These are all superior to what the studios churned out…
If you’re anything like Karl Heitmueller Jr. — artist, bon vivant and occasional 13th Dimension contributor – bad Blu-ray or DVD art on your fave flicks will make you nuts.
I mean, pretty much only the Criterion Collection gets it right every time. So Karl has done what any artistic mind might – create covers that are soooooo much better than the ones foisted upon the public by the studios.
So, here’s Karl with 13 REVAMPED BLU-RAY COVERS THAT ARE BETTER THAN THE ORIGINALS — accompanied by before-and-after images:
By KARL HEITMUELLER JR.
As a rule, comic book collectors of a certain age are wedded to hard media. We aren’t content to just read a comic on an iPad screen. We want to hold the thing in our hands, to feel its weight, to page back and forth, to have the full experience of not just READING a comic, but of HAVING it. For many of us with this preference, the same feeling holds true with other media that the general public is now content to merely stream, including video.
I’m a firm believer in owning your media (I’ve tried to make #ownyourmedia a thing, but it ain’t taking hold). My apartment is loaded with books, comics, records, CDs, and, yes, DVDs and Blu-rays. But my video collection has one distinct difference from the rest of my media: Aside from a few exceptions (some special editions, all Criterion Collection releases), I’ve redone covers and packaging for almost all of my videos.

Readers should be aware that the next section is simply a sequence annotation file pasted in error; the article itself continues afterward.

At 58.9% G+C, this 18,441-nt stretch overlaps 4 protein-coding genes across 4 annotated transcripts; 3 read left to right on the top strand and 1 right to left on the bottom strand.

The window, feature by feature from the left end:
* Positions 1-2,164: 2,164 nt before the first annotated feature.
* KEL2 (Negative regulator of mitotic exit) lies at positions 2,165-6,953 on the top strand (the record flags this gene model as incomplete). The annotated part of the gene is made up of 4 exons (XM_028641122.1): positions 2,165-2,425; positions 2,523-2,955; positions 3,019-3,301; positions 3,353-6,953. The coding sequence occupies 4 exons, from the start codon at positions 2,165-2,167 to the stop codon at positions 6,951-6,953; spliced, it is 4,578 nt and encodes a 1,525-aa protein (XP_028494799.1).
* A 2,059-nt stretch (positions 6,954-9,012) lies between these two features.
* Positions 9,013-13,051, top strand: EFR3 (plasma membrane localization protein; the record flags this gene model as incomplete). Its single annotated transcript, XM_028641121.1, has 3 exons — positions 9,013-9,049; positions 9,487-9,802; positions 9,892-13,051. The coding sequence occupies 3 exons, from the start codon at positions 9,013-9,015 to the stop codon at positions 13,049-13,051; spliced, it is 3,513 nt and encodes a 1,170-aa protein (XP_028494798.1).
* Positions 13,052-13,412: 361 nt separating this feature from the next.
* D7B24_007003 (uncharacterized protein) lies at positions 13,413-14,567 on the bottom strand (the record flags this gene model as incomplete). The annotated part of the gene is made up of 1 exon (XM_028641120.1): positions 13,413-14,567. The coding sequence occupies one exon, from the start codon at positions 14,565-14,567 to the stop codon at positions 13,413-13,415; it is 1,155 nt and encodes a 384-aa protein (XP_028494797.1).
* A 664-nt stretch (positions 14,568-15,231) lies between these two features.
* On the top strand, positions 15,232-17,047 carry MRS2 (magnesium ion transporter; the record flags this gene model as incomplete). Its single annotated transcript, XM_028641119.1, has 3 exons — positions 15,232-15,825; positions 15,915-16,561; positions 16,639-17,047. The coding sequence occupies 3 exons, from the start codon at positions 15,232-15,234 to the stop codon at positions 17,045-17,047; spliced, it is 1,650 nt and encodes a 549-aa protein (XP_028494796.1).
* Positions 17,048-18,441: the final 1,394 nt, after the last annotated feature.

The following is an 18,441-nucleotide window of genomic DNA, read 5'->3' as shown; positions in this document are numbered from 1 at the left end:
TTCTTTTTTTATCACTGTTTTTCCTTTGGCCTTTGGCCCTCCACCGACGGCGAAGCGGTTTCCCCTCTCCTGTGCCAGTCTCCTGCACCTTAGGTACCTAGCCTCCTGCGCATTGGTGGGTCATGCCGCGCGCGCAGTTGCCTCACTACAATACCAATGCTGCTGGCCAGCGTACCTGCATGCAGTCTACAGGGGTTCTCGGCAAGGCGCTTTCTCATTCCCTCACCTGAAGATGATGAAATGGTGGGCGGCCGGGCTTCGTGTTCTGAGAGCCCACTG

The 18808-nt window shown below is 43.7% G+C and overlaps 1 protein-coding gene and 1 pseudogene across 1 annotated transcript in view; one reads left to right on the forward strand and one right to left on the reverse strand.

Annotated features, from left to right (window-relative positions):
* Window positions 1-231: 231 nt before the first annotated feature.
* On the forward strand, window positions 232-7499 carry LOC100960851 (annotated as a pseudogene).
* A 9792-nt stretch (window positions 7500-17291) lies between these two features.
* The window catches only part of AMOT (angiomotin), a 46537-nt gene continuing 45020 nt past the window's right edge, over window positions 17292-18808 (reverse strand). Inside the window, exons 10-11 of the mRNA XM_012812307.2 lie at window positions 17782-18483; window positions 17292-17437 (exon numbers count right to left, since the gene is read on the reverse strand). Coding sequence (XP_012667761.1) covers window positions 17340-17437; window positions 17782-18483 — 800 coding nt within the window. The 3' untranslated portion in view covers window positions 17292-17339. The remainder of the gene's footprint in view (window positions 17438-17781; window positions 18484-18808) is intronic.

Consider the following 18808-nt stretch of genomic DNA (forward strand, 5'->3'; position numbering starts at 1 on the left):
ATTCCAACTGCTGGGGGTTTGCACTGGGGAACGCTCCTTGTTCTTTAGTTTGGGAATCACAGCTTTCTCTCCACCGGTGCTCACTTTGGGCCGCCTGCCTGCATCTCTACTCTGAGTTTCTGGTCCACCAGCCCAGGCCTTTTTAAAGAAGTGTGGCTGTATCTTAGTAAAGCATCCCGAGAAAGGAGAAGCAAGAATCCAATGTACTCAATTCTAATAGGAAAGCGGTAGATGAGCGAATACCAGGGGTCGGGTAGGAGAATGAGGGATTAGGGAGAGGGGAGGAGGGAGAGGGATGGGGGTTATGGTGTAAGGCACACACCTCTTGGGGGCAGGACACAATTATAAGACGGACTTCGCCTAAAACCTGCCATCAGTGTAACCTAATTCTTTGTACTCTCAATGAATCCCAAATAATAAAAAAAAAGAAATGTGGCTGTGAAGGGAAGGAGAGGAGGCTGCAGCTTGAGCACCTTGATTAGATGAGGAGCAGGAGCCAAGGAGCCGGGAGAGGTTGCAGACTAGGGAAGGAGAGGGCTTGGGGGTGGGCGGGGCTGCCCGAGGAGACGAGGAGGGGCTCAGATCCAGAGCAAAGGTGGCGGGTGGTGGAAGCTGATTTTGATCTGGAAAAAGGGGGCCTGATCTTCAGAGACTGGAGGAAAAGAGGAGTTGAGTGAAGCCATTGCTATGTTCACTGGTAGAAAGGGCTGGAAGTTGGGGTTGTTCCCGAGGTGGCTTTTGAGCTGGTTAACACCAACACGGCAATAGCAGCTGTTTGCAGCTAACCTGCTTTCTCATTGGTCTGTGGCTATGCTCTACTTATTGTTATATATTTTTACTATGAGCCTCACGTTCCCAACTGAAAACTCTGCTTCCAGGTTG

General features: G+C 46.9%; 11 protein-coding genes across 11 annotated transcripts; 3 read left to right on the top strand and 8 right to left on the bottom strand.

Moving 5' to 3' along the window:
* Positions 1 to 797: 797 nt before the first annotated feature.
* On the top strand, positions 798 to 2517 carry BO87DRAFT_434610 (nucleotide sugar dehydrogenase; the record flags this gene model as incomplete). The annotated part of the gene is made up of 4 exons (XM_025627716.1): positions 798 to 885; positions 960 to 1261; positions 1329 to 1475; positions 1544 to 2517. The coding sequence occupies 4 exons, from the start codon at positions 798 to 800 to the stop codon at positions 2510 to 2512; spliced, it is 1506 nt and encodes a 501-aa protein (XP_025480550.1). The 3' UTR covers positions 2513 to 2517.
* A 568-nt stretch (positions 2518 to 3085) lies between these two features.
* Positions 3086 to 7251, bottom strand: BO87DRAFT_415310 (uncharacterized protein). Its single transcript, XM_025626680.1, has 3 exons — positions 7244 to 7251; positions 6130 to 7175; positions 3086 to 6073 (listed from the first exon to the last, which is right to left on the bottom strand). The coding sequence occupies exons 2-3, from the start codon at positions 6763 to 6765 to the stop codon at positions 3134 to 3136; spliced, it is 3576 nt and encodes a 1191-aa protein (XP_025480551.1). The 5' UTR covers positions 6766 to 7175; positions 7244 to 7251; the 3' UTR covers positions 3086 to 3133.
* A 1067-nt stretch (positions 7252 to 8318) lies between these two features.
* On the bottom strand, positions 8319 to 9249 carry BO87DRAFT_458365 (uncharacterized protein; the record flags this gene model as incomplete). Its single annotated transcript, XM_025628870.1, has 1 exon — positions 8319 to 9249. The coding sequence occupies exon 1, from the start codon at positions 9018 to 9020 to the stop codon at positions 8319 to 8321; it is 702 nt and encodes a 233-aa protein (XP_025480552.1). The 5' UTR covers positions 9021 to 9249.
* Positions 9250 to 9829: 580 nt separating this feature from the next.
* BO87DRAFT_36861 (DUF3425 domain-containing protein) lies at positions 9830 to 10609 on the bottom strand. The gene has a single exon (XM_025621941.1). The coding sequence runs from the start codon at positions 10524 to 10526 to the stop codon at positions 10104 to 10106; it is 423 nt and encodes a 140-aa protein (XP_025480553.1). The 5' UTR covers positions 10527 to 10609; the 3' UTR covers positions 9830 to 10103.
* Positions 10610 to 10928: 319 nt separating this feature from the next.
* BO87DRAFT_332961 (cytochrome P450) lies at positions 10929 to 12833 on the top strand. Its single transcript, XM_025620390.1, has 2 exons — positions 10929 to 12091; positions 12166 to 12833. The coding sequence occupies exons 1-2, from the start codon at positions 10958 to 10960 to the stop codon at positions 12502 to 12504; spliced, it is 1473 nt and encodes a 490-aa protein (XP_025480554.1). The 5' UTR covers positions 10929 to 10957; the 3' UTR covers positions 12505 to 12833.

My reasons are threefold: First, I utilize a slimline case (half the thickness) so that my collection takes up half as much space; Secondly, the graphics on most commercial video releases are almost always awful (appealing to the lowest common denominator or intentionally misleading ill-informed consumers into thinking vintage content is contemporary); and finally, they are often missing what I consider important information such as original airdates, length of programs, and more.
Below are 13 examples of my redux video covers with notes as to just how re-done they were. (There are different levels of makeovers — hey, just like with human beings!).